Thunderbird for Good

Thunderbird Assistant Vice President Kellie Kreiser, a 2004 Thunderbird graduate who volunteered with the first Project Artemis group, says the vision for the program started with former Thunderbird Trustee Barbara Barrett.

Barrett toured Afghanistan in 2004 as a member of the U.S.-Afghan Women’s Council. During the trip, Barrett saw firsthand the challenges that Afghan women faced.“She came back to Thunderbird with this idea of creating a program to help Afghan businesswomen get the skills they needed to be successful,” Kreiser says.

Thunderbird Professor Steven Stralser, Ph.D., stepped forward and put a program together with help from Thunderbird Professor Mary Sully de Luque, Ph.D., and others.“They raised the funds for it, created the curriculum, put it all together, recruited faculty, recruited alumni, recruited students and got people in the community involved,” Kreiser says. “By January 2005, the first program was put on.”

Kreiser says Thunderbird President Ángel Cabrera, Ph.D., approached her shortly afterward with an idea to keep Project Artemis going and expand the initiative into other areas.“He came to me and he said, ‘Kellie, would you be willing to be the director of Thunderbird for Good?’ And I thought, ‘Well, that sounds interesting. What’s Thunderbird for Good?’ His response was, ‘That’s your first job. Figure it out.’”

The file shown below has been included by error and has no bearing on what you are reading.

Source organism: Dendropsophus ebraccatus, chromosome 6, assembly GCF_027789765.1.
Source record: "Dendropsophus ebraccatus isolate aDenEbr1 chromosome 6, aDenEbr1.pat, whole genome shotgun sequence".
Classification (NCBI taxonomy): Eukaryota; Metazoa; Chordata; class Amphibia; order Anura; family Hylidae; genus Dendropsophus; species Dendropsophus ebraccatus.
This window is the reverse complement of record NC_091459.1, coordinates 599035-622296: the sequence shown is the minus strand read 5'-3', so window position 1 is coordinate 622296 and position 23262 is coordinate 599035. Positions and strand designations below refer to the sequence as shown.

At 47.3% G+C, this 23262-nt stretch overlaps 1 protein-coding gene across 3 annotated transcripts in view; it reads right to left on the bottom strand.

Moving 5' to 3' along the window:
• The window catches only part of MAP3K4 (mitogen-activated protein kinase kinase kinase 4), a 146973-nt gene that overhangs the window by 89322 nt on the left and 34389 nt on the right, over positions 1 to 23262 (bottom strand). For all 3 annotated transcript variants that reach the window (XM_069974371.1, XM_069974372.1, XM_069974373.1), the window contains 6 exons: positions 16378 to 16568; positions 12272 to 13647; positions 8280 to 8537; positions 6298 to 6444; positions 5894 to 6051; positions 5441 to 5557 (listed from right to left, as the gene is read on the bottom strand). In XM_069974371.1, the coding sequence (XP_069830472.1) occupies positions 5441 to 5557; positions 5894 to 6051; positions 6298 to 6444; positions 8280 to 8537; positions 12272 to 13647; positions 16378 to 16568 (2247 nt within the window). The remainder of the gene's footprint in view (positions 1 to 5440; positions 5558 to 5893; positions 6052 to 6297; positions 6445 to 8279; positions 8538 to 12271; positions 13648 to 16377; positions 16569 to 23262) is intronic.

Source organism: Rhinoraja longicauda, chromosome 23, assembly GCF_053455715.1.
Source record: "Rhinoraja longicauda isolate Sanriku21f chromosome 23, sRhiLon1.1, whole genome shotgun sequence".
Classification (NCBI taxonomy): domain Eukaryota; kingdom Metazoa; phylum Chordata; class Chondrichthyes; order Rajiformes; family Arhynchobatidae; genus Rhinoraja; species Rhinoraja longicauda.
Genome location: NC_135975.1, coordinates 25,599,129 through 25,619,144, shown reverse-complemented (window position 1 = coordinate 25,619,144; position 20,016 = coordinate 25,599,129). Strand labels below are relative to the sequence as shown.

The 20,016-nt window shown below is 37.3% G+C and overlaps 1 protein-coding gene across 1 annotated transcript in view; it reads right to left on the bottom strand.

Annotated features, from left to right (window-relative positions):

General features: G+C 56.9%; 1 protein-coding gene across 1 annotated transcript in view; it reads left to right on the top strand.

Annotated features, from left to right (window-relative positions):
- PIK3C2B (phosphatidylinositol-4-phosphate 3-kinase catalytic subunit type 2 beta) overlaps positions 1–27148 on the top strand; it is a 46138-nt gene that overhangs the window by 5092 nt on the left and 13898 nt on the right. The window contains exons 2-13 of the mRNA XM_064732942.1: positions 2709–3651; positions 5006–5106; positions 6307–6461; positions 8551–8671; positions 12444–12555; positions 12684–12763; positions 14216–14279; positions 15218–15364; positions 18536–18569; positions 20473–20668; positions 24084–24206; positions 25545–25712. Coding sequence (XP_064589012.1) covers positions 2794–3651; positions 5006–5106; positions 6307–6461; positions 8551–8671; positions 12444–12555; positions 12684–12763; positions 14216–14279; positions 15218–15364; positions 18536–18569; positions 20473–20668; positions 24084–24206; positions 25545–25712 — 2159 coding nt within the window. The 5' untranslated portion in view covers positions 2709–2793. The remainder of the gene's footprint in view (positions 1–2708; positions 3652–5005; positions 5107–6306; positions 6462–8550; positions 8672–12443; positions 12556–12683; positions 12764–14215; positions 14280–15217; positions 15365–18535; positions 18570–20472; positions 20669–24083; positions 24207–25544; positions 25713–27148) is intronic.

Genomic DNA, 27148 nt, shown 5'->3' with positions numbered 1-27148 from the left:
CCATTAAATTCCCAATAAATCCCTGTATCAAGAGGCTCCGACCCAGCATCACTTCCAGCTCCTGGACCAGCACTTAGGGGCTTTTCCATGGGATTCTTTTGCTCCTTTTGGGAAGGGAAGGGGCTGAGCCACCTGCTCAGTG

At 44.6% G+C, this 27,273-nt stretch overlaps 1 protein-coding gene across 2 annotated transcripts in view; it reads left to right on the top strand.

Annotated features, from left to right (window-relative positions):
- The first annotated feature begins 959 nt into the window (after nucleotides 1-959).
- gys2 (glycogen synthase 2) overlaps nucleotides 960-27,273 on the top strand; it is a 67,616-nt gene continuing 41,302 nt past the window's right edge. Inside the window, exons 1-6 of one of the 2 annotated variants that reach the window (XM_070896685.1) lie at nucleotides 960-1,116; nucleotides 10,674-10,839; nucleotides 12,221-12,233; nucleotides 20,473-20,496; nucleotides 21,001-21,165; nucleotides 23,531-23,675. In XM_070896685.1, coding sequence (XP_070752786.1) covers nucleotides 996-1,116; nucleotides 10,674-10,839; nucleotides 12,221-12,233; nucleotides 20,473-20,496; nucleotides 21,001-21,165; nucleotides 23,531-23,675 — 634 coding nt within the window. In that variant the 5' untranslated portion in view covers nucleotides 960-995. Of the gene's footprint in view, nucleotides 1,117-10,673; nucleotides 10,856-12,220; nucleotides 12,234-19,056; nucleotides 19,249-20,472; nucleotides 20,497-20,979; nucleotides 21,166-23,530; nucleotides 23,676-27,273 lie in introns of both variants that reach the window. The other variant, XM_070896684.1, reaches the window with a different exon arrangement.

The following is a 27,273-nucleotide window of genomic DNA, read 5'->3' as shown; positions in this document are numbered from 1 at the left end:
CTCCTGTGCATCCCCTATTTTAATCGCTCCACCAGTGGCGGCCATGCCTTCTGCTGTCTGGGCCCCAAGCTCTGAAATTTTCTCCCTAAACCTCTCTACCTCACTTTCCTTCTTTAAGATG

What emerged was a philanthropic arm of Thunderbird committed to providing global business education for non-traditional students such as the women of Afghanistan.The success of Project Artemis led to a new opportunity in 2008 through the Goldman Sachs 10,000 Women project, a global initiative to educate 10,000 women from developing countries.

The Goldman Sachs Group, which organized the initiative and funded it through a $100 million commitment, included Thunderbird as one of its initial partners after watching the growth of Project Artemis. This new initiative has allowed Thunderbird to extend its reach in Afghanistan by educating more women in their homeland through an alliance with the American University of Afghanistan.Through the Goldman Sachs Business Women’s Training Program in Afghanistan, Thunderbird will help train about 460 women over five years. Thunderbird alumni also will have opportunities to mentor these women and share their expertise.

As soon as the new government came and the Taliban collapsed, it was a golden chance for the women. - Kamela Khaliq More recently, Thunderbird for Good has launched campaigns to educate nontraditional students in Jordan and Peru.“Investing in the education and economic empowerment of women in developing countries not only improves the lives of those women, but also enriches the entire community,” Cabrera says. “Our goal is to change lives and create lasting benefit.”

To donate to Project Artemis or to volunteer as a mentor, contact program manager Wynona Heim at Wynona.heim@thunderbird.edu or 602-978-7607.